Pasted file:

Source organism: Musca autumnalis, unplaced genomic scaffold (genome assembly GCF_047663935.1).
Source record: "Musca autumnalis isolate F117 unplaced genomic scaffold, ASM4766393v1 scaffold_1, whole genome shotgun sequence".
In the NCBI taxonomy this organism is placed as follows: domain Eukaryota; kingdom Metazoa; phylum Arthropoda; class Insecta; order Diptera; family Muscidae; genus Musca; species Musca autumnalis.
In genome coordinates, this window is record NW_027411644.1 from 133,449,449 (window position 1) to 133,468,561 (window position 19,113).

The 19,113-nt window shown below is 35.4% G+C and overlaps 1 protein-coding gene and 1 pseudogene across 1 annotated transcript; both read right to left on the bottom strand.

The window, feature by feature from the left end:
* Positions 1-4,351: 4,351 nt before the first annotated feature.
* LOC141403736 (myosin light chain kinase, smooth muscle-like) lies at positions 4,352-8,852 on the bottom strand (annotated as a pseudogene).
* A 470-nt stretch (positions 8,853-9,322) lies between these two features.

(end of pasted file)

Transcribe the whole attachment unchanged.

Source organism: Musca autumnalis, unplaced genomic scaffold (genome assembly GCF_047663935.1).
Source record: "Musca autumnalis isolate F117 unplaced genomic scaffold, ASM4766393v1 scaffold_1, whole genome shotgun sequence".
In the NCBI taxonomy this organism is placed as follows: domain Eukaryota; kingdom Metazoa; phylum Arthropoda; class Insecta; order Diptera; family Muscidae; genus Musca; species Musca autumnalis.
In genome coordinates, this window is record NW_027411644.1 from 133,449,449 (window position 1) to 133,468,561 (window position 19,113).

The 19,113-nt window shown below is 35.4% G+C and overlaps 1 protein-coding gene and 1 pseudogene across 1 annotated transcript; both read right to left on the bottom strand.

The window, feature by feature from the left end:
* Positions 1-4,351: 4,351 nt before the first annotated feature.
* LOC141403736 (myosin light chain kinase, smooth muscle-like) lies at positions 4,352-8,852 on the bottom strand (annotated as a pseudogene).
* A 470-nt stretch (positions 8,853-9,322) lies between these two features.